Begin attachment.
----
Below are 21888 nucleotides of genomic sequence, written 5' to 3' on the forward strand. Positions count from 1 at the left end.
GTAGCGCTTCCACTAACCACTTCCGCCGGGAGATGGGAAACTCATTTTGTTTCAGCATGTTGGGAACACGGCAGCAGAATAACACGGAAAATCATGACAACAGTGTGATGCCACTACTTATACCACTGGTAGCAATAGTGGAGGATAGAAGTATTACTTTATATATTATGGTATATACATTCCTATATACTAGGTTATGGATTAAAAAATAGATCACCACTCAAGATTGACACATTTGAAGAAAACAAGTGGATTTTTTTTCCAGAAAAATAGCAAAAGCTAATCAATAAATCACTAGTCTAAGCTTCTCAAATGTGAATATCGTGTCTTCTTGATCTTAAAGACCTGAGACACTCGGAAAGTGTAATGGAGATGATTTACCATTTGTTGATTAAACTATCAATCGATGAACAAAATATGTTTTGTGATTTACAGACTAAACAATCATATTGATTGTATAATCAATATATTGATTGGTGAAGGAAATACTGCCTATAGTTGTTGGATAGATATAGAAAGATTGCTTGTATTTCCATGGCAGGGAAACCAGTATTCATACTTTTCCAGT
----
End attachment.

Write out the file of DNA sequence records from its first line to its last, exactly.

Below are 21888 nucleotides of genomic sequence, written 5' to 3' on the forward strand. Positions count from 1 at the left end.
GTAGCGCTTCCACTAACCACTTCCGCCGGGAGATGGGAAACTCATTTTGTTTCAGCATGTTGGGAACACGGCAGCAGAATAACACGGAAAATCATGACAACAGTGTGATGCCACTACTTATACCACTGGTAGCAATAGTGGAGGATAGAAGTATTACTTTATATATTATGGTATATACATTCCTATATACTAGGTTATGGATTAAAAAATAGATCACCACTCAAGATTGACACATTTGAAGAAAACAAGTGGATTTTTTTTCCAGAAAAATAGCAAAAGCTAATCAATAAATCACTAGTCTAAGCTTCTCAAATGTGAATATCGTGTCTTCTTGATCTTAAAGACCTGAGACACTCGGAAAGTGTAATGGAGATGATTTACCATTTGTTGATTAAACTATCAATCGATGAACAAAATATGTTTTGTGATTTACAGACTAAACAATCATATTGATTGTATAATCAATATATTGATTGGTGAAGGAAATACTGCCTATAGTTGTTGGATAGATATAGAAAGATTGCTTGTATTTCCATGGCAGGGAAACCAGTATTCATACTTTTCCAGT